Sunday, August 24, 2014

1967-1968: Year FORE!


Quartz Hill High School, year four, or is it FORE!?

Yearbook editor-in-chief: Mary Jane Almandoz

A beautiful view of the relatively new 200 Quad along with the wide open spaces of the center of campus with lush, green lawns and baby trees. 

The first Homecoming at QHHS. Queen & princesses
and halftime crowning of Queen Diane Humphrey.

The school celebrated its first Homecoming this year, following the graduation of its first graduating class last year. The yearbook details that the event began with a bonfire at QHHS (something that would never be allowed in today's safety-conscious world of academia), followed by the football halftime show at Mays Field over at AVHS.  

Diane Humphrey was crowned the first Homecoming Queen after a nomination by the Senior Homecoming Committee, then a vote by the football team. How times have changed. Today, any senior may choose to run for Homecoming Court, provided they are a member in good standing with any campus organization.  The senior class then votes for the court, followed by a second vote to determine the queen and king. 
Homecoming Bonfire, 1967.

The Rebels had another tough go of it for the year in football, ending the season 0-9.  However, the yearbook declares the team "the best Quartz Hill team that failed to get into the win column."

The founder of the Quartz Hill High School football program, Coach Shoemaker stepped down at the end of the season, ending his tenure as the Varsity head coach. 

Varsity Basketball (a boys-only sport in the 1960's) had a bit more successful year than football.  The yearbook declares this year "the most successful in the annals of Rebel loop history. It was a season that saw the Rebels win 12 games out of a 24 game schedule. They conquered some of the upper desert's finest teams including Palmdale, Kennedy, Burroughs, and Barstow."

Photos from the varsity games show a packed gym full of Rebel supporters. It would be amazing to see that kind of spectator support at our games reignited again during this anniversary year and beyond!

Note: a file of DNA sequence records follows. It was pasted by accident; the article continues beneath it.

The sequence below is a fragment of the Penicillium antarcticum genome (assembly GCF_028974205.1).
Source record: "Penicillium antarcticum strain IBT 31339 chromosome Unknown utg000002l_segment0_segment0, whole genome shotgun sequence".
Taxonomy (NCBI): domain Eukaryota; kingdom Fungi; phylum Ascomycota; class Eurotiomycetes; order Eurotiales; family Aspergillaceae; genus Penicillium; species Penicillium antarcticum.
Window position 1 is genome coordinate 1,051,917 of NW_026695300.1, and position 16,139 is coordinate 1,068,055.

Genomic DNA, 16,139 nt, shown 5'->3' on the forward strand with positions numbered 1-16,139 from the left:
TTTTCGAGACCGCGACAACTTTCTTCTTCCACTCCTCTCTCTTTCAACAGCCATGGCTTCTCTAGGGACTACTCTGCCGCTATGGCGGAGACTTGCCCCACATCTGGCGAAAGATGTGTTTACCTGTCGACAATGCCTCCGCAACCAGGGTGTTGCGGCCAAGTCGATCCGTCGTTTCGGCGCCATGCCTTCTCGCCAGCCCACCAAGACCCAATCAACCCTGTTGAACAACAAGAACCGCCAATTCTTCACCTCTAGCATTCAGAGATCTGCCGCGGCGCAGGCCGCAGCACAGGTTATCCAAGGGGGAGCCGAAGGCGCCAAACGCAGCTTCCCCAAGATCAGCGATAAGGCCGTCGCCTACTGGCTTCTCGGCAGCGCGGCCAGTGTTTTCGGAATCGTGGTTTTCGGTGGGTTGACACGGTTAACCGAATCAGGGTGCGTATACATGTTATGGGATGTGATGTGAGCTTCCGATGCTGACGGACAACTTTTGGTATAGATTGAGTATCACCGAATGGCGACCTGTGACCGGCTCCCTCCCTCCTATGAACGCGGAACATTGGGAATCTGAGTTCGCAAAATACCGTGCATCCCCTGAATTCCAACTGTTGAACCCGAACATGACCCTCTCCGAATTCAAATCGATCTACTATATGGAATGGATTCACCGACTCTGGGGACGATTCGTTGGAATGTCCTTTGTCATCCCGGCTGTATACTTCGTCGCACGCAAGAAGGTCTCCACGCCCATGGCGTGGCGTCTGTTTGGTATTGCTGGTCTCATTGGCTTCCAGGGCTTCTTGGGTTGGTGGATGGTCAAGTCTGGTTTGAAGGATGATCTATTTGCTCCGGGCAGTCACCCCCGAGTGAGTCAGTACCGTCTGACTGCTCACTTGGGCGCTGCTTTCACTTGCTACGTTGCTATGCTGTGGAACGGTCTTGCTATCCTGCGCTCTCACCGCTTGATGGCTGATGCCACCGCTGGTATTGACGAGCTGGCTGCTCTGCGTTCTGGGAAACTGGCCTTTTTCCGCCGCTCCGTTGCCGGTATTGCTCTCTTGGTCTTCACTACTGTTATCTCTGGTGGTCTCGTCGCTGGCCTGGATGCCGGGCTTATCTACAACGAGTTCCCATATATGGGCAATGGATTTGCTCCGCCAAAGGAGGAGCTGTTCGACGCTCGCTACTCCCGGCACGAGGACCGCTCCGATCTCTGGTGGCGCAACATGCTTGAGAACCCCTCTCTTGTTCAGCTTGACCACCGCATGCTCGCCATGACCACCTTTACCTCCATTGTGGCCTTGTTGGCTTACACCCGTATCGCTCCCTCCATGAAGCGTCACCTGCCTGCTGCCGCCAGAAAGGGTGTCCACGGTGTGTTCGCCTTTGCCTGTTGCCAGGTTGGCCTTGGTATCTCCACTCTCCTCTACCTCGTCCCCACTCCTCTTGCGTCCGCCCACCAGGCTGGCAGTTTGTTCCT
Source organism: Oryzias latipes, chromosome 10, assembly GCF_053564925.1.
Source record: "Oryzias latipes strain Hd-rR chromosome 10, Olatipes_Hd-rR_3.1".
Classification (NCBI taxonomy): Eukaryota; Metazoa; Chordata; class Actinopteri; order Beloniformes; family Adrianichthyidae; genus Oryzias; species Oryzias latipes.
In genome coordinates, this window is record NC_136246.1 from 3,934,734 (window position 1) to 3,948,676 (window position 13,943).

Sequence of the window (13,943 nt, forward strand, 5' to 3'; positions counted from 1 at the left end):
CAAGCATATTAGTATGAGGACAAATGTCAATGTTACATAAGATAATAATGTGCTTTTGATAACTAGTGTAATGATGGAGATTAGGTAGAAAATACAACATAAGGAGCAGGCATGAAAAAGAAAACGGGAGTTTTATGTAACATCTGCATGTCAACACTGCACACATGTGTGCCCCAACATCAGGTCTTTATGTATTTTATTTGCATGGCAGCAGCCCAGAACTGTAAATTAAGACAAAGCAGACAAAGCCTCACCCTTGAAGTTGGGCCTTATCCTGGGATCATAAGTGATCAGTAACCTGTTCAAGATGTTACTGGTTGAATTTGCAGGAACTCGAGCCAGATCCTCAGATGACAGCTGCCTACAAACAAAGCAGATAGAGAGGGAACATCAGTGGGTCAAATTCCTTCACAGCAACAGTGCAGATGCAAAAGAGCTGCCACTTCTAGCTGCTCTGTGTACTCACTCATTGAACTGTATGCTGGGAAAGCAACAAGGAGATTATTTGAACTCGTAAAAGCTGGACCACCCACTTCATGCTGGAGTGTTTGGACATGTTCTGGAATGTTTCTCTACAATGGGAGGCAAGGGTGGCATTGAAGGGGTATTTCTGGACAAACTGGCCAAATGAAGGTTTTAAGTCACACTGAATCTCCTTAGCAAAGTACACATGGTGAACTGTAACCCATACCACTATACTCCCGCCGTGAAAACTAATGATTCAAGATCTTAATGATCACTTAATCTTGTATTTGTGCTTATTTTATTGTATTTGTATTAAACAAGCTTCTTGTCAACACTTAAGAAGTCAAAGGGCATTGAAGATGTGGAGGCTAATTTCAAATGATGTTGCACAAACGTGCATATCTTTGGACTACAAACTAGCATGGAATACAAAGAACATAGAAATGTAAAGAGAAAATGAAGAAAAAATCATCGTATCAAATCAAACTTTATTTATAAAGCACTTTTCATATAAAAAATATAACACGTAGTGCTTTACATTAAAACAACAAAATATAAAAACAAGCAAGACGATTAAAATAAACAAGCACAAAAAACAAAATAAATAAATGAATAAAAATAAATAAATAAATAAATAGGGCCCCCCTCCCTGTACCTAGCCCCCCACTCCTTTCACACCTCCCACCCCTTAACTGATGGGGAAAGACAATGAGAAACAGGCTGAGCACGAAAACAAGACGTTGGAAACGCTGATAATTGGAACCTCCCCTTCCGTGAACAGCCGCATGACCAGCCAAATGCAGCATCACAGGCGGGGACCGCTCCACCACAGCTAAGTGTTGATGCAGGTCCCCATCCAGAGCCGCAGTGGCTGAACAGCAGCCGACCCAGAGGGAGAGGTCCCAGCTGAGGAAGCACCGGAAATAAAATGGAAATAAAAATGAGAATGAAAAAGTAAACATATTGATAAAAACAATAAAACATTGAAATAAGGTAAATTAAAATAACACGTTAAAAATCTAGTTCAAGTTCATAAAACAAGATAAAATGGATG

FORE! This photo of Bill Adams practicing his golf swing is included as a fantastic comparison of then and now. Can you figure out where Bill is standing? Answer will be at the end of today's blog entry!

In student activities, we see a vibrant FFA (Future Farmers of America) program active on campus. Activities in which members participated were numerous, but interestingly included barbecue and soil judging day & the planting of fruit trees and rose bushes in the new quad. 

The QHHS Band continued to dominate the world of music and community involvement, including participation in numerous parades: Barstow Mardi Gras Parade, Hollywood Santa Claus Lane Parade, Lancaster Christmas Parade, Palmdale Christmas Parade and the Quartz Hill Almond Blossom Festival Parade.  

This year's Sadie Hawkins dance, an annual event, was themed "Welcome to Dog Patch" and sponsored by the Drill Team.   In its traditional form, the girls asked the boys to the dance and then were "hitched" by the Honorable Marryin' Sam.

Other interesting tidbits from student activities, included the Student Council's enforcement of the new 17-day attendance policy. The school held its first carnival involving clubs, and the following new clubs were formed this year: CASO-Council of Affiliated Scholastical Organizations (a club that brought together academic clubs to recognize academic achievers on campus), AFS-American Field Service Club (to support foreign exchange students), French Club, and the first QHHS Literary Magazine. 

A small excerpt from the senior section shows the uniformity of senior photos.  Guys wore light colored jackets with a black bow tie and the ladies wore a light-colored fuzzy wrap. At some point, uniformity in senior photos stopped, but returned in the mid-90's and is still used today.

Hairstyles were, of course, AMAZING.

Finally, today's entry wraps-up with Year-4 Principal, Mr. Barnes' message from the yearbook, followed by the sponsorships, and first time advertisements included in the yearbook.  These ads helped make this yearbook bigger and better. And the yearbook staff raised over $1,000 "from generous businessmen in Quartz Hill, Lancaster, and Palmdale."

Bill Adams, practicing his golf swing, is standing on the southeast end of campus.  Today's students know the area as the 400 portables. In fact, he might be standing where room 454 or 455 stand today. 

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